Counterfeits of the type mentioned hereinabove are printed in part with ink which weakly conducts electrical current whereas genuine currency is printed with inks that are essentially non-conductive.
One object of my invention is to provide a currency note validator which detects counterfeits which are magnetically indistinguishable from genuine currency.
Another object of my invention is to provide a currency note validator which is especially adapted for use in high speed currency handling operations.
Yet another object of my invention is to provide a currency note validator which combines a magnetic test with an electrical conductivity test.
A further object of my invention is to provide a currency note validator which is certain in operation.
A still further object of my invention is to provide a currency note detector which is simple in construction and in operation for the result achieved thereby.
Other and further objects will appear from the following description.
In the accompanying drawings to which reference is made in the instant specification and which are to be read in conjunction therewith and in which like reference characters are used to indicate like parts in the various views:
FIG. 1 is a diagrammatic view of a currency note handling device incorporating my combined magnetic and conductance note validator.
FIG. 2 is a diagrammatic view of the apparatus shown in FIG. 1 further illustrating a currency note handling device provided with my combined magnetic and conductance currency note validator.
FIG. 3 is a front elevation of one form of my combined magnetic and conductance currency note validator.
FIG. 4 is a block diagram illustrating the various components of my combined magnetic and conductance currency note validator.
Referring now to FIGS. 1 and 2 of the drawings, a currency note handling device which may be provided with my combined magnetic and conductance currency note validator is adapted to move a currency note 10 in a direction generally perpendicular to the length thereof. The feeding may be accomplished by any suitable means, such for example as a pair of feed rolls 16 and 18. After leaving the feed rolls 12 and 14, the note 10 is moved past dual channel read and write heads 20 and 22 and is picked up by feed rolls 16 and 18. Heads 20 and 22 are of the type shown in FIG. 5 and described in my prior U.S. Pat. No. 5,068,519, the disclosure of which is incorporated herein by reference.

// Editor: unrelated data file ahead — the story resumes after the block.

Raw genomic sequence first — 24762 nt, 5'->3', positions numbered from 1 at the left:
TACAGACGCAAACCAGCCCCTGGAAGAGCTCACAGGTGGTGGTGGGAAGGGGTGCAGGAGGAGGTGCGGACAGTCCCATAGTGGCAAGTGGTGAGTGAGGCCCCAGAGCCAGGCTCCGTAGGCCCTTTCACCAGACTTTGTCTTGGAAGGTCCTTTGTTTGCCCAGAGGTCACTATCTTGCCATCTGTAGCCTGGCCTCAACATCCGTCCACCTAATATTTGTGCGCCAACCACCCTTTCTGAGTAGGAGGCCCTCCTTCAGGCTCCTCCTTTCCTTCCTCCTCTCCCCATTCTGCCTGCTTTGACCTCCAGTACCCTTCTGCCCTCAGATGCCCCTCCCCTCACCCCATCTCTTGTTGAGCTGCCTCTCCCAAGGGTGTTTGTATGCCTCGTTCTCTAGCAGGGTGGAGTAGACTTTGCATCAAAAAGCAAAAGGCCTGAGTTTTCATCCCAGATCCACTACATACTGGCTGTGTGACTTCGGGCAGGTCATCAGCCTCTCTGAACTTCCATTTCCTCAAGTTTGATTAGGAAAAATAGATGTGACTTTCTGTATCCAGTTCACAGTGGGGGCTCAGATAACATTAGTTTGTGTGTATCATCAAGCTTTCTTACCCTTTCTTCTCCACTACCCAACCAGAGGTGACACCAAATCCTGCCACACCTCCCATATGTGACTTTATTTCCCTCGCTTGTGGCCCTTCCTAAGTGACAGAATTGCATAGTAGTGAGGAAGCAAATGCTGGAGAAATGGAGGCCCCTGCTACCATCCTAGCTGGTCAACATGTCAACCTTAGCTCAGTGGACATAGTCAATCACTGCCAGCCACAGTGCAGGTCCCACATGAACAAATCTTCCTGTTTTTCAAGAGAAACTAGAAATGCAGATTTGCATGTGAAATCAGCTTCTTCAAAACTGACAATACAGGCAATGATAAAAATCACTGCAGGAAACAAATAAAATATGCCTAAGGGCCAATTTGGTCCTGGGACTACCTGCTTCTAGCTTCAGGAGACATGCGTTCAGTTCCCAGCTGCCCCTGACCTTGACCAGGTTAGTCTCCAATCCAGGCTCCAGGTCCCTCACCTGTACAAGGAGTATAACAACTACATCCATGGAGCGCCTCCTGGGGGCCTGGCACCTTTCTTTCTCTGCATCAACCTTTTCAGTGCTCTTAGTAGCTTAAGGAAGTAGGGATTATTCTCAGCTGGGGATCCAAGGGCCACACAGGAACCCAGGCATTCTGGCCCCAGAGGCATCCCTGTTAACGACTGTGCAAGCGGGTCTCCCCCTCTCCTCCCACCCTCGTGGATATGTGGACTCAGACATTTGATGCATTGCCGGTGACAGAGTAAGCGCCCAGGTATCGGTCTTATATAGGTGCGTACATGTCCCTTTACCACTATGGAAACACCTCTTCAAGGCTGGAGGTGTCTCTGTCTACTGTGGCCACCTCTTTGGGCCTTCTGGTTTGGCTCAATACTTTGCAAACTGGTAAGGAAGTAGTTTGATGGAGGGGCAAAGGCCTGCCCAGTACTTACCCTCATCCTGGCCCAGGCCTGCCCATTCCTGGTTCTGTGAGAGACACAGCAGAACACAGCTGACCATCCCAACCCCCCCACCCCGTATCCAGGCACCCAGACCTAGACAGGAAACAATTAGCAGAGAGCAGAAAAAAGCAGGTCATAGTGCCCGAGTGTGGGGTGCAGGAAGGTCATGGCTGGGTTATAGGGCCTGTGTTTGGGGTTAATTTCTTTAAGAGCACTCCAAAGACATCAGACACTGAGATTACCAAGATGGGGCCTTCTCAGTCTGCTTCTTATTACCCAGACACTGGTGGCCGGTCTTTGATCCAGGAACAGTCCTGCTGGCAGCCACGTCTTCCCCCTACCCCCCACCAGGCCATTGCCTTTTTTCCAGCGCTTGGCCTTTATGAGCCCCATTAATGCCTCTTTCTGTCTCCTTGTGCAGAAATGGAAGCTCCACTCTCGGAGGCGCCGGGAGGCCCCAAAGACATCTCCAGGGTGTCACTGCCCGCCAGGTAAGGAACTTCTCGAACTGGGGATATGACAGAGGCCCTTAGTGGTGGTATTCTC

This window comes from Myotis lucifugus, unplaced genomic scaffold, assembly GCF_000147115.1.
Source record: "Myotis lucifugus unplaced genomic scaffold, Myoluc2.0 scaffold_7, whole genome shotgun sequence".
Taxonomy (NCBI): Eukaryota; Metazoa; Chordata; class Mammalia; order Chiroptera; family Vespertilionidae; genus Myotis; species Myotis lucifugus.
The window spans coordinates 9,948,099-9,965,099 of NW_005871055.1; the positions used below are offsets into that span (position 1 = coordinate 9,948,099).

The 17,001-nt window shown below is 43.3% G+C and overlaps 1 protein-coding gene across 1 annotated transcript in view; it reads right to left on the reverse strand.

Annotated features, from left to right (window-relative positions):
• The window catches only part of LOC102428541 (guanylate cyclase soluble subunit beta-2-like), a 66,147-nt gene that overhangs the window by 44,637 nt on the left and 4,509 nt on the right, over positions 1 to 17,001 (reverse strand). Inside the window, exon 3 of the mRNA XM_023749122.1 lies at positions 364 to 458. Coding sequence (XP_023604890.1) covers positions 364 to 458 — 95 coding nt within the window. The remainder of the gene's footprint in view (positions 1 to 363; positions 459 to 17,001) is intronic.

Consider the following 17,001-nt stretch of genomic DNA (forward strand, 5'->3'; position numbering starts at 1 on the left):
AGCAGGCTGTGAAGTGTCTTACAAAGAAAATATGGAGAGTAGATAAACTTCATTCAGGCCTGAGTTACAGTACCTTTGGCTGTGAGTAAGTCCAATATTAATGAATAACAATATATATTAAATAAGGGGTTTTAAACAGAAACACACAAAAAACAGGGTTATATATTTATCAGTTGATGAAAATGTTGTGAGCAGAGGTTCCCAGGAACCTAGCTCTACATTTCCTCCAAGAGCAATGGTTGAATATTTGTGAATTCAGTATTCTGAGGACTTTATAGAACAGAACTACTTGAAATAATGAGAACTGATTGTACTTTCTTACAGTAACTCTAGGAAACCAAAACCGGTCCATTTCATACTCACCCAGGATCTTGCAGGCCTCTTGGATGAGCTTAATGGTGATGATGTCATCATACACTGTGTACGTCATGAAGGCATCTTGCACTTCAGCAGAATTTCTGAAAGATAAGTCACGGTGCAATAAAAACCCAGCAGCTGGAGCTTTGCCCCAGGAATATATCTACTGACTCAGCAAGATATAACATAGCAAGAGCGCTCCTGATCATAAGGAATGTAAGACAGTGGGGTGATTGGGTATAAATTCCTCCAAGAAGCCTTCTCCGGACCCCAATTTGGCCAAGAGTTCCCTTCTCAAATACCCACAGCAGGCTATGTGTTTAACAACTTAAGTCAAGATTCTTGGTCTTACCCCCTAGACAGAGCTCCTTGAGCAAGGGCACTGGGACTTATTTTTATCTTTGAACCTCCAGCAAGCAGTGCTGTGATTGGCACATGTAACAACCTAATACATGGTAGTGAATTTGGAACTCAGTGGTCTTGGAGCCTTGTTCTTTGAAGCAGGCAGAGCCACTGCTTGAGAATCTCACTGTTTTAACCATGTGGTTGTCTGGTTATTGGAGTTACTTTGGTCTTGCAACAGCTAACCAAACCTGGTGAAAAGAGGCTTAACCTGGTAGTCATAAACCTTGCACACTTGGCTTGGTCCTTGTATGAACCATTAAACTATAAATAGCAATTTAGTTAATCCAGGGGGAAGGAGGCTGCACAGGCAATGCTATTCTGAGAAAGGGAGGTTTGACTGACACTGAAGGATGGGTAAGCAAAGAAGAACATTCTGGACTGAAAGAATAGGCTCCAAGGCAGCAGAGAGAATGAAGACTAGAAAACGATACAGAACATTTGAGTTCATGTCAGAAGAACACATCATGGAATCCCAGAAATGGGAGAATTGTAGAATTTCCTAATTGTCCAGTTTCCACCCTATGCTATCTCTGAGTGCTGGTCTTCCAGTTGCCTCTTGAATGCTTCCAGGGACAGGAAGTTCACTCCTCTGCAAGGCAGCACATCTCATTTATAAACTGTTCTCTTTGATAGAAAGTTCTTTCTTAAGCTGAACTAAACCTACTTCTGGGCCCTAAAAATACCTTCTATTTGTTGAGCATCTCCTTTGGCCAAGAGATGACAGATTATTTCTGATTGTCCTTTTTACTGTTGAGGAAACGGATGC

As is pointed out in detail in my prior patent, the respective heads 20 and 22 comprise pairs of cores 24 and 26 and 28 and 30. Respective location detectors comprising spaced light emitters 32 and 34 and associated photodetectors 36 and 38 provide respective input signals to digitizing circuits 40 and 42 which provide signals L DOC SIG (Left Document Signal) and R DOC SIG (Right Document Signal) which are used to control timing in the signal processing circuit in the manner described hereinbelow.
Referring now to FIG. 3, feed rollers (not shown) located downstream of the heads 20 and 22 pick up the note 10 and deliver it to an output tray or the like (not shown). FIG. 3 shows the details of one of the dual channels of the heads 20 and 22. For example, the core indicated generally by the reference character 24 of the head 20, as modified by my invention disclosed herein, includes respective legs 48 and 50 carrying windings 52 and 54. The legs 48 and 50 form an upper gap 56 which may be filled with any nonmagnetic nonconductive material such as glass or ceramic. Windings 52 and 54 are connected to provide an output on conductors 58 and 60, which output is influenced by the magnetic areas on the note 10 in the manner described in my prior patent.
In accordance with my invention as disclosed herein, the two legs 48 and 50 form a lower electrically insulating gap 62. It will readily be appreciated that, if desirable for mechanical reasons, the gap 62 may be filled with insulating material. I form the legs 48 and 50 of conductive magnetic material. I connect respective electrical conductors 66 and 64 to the legs 48 and 50. It will readily be seen that the conductors 64 and 66 normally are insulated from each other. However, should conductive material bridge the gap 56, an electrical circuit would be complete from conductor 66 through leg 48 across gap 56 and through leg 50 to conductor 64.
A roller 68 formed of any suitable material such for example as foam rubber or the like, is carried by a shaft 70 so that the roller 68 urges a currency note passing across the gap into intimate contact with the portions of the legs 48 and 50 at the sides of the gap. This ensures that any conductive material on the bill will complete an electrical path across the gap 56.